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In my last column, I looked to the past as a form of comfort; now, I want to look to the future as a way to find some excitement within the monotony of quarantine. I’ve been passing my time a few ways this term — the golf courses opened back up too (thanks Cuomo!) — including following college basketball news to try to get a better idea of how the landscape might turn out next year. Here’s my real quick Ivy League prediction:
After reaching the National Intercollegiate Rugby Association semifinals this fall, five players from the women’s rugby team received postseason honors on April 17. Idia Ihensekhien ’21 and Ariana Ramsey ’22 were named to the All-NIRA Tier 1 Team while Kristin Bitter ’23, Sophia Haley ’22 and Marin Pennell ’21 received honorable mentions. Although unable to play the spring season, the Big Green followed up its 2018 NIRA Championship by winning the 2019 Ivy Rugby Championship and advancing to the NIRA Championship semifinals, where Dartmouth fell just short in a one-point loss to Harvard University.
It’s been six weeks since the last professional sporting event took place and March Madness and The Masters were canceled. But starting tonight, however briefly, live sports are back.
Will Graber ’20 is no stranger to scoring in Thompson Arena. After four years with the Big Green, Graber finished his career with 95 points overall, frequently leading the team in assists and helping the men’s hockey team across the finish line in many games.
During a normal spring term, athletic recruits visit Hanover and Big Green coaches travel around the country scouting for potential recruits. But this is not a normal spring term.
Bob Gaudet ’81 announced his retirement on Wednesday after 23 years as head coach of the Big Green hockey program.
Dartmouth spring-sport seniors were not alone in their devastation when they saw their last season in a Big Green uniform slip away. For spring-sport athletes in other conferences, the blow of losing spring season was softened by the NCAA Division I council’s March 30 decision to allow schools to grant their spring-sport athletes — regardless of class year — an additional year of eligibility. The Ivy League, however, chose not to afford athletes the opportunity to apply for eligibility extensions, a decision in line with the league’s long-standing policies.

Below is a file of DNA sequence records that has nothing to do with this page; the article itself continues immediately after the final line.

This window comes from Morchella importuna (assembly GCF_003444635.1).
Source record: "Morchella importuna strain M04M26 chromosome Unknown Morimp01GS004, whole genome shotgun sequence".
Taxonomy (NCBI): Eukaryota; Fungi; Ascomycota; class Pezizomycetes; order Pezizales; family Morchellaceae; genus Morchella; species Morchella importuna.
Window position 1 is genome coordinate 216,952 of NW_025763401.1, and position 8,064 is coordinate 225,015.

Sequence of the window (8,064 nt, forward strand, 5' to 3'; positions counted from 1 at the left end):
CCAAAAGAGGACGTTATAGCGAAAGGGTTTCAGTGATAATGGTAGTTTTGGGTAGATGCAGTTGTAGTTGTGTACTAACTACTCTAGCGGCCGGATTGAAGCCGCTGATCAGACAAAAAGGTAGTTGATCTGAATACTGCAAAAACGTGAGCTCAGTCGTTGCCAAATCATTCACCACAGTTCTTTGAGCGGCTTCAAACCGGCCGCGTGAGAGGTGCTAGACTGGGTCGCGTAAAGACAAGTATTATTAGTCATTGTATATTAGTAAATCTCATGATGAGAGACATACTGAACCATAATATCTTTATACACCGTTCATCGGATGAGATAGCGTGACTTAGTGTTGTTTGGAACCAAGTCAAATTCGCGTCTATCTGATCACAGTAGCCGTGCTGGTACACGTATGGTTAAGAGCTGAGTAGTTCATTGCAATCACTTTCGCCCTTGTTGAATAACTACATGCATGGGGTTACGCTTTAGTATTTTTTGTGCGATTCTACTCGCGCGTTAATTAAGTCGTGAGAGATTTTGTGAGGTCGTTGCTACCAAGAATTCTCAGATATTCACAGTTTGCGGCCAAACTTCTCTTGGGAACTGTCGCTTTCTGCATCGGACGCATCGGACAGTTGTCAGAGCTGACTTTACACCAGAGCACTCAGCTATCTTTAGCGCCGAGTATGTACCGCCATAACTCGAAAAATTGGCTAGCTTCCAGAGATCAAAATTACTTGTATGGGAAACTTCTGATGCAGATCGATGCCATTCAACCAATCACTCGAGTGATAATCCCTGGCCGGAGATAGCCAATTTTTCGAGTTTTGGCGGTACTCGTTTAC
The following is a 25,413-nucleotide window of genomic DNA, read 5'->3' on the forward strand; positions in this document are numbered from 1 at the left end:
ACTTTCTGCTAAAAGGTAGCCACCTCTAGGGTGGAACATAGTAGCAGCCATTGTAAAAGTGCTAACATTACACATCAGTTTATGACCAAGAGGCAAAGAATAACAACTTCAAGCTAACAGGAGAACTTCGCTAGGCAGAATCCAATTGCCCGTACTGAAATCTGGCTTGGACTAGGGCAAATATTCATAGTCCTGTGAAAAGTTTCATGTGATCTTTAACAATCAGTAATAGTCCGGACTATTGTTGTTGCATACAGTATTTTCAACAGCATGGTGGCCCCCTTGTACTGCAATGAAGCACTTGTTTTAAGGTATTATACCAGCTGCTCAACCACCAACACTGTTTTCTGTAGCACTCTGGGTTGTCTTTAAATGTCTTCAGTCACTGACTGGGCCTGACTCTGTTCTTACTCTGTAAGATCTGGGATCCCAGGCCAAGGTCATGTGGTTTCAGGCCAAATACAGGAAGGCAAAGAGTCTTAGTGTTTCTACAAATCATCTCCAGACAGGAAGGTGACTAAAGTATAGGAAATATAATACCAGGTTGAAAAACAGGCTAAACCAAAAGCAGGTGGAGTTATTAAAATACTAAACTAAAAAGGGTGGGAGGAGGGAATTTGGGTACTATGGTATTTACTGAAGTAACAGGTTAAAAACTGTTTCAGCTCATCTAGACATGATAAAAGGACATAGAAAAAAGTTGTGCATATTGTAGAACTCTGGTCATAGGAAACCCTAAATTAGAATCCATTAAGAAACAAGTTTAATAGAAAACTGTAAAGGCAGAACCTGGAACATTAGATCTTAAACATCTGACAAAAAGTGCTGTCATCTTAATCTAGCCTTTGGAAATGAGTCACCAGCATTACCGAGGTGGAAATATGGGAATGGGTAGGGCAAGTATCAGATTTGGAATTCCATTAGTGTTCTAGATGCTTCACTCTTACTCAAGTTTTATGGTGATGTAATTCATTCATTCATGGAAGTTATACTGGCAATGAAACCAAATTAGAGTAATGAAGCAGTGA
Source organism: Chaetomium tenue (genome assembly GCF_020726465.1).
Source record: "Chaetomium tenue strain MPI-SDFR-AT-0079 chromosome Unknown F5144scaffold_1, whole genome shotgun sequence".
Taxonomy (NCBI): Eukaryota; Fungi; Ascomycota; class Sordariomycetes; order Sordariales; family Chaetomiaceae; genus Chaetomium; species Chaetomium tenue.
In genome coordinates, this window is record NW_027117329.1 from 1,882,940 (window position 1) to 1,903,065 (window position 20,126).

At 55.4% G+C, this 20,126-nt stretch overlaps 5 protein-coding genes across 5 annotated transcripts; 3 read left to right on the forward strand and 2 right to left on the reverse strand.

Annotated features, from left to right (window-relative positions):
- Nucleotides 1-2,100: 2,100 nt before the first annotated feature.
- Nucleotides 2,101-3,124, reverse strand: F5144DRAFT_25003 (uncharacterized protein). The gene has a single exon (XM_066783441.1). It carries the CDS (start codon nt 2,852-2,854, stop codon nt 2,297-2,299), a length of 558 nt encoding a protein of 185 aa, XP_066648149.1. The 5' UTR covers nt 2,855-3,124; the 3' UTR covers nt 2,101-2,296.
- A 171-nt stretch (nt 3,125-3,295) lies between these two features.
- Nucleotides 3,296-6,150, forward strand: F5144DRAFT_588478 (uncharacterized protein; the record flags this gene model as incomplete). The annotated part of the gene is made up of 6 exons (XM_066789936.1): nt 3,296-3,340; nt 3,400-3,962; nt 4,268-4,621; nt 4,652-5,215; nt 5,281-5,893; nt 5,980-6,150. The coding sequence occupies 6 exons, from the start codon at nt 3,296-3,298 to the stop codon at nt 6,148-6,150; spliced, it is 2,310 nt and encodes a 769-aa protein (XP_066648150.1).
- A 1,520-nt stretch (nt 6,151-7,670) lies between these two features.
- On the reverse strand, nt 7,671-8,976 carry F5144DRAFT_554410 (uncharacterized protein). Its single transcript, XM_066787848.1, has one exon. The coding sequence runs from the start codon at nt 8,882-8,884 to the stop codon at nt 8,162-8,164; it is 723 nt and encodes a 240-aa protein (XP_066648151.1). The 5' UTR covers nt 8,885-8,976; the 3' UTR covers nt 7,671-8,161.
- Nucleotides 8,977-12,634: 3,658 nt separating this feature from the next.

This is a story about a man who is one of the most important Dartmouth alumni you’ve probably never heard of.
In elementary school, Katie Spanos ’20 dreamed of donning Carolina blue, following in the footsteps of Mia Hamm to become an elite soccer player.
Behind Dartmouth men’s tennis’s return to national prominence over the last few years are two players: Charlie Broom ’20 and David Horneffer ’20. Their accomplishments span both the tennis court and the classroom. With a combined four All-Ivy First Team singles awards, two NCAA tournament appearances in doubles and a career-high doubles national ranking of No. 7, the duo have been the face of the program for the last three years.
From a young age, I mastered the art of what I call “constructively criticizing those aspects of the world around me that are objectively unsatisfactory.”
The storied Dartmouth football career of Isiah Swann ’20 concluded in fairytale fashion.
I’ve had a lot of time to think recently.
To say that the 2020 Eastern College Athletic Conference hockey season was a whirlwind would be an understatement, particularly for the Big Green. Finishing the season with a 13-14-4 record overall and 10-10-2 in the conference, Dartmouth just fell short of a winning season but had many strong performances that showcased its prowess.
Being confined to my house over the past few weeks has got me to thinking a good deal about crowds.
Dartmouth’s remote format has posed new challenges for student-athletes. Away from campus, many have to now consider how to both stay in shape with limited resources and engage with their teams through virtual platforms. With the Ivy League’s cancellation of all practices and competitions for the remainder of the academic year, sports that have main competitive seasons in the spring have taken the brunt of the impact. However, other teams still utilize the spring term for development and training, and they are also getting creative to work around these new mandates.
Brendan Barry ’20 is coming back.
After an exciting season, the Dartmouth ski team headed to Bozeman, Mont., to compete in the NCAA Championships, hosted by Montana State University, from March 11 through March 14. While the team arrived hoping to walk away with a national title, they were abruptly sent home after the NCAA suspended the event mid-competition due to the COVID-19 pandemic. Before the cancellation, the team was able to fit in two days of skiing and top-ten finishes.
Dartmouth started the 2019-2020 season projected to finish sixth in the Ivy League standings, and it ended there too.
This season, the typical Dartmouth basketball game went something like this: a hot start, a struggle in the middle, a furious comeback, a close loss. It is only fitting that the team’s season would follow the same arc.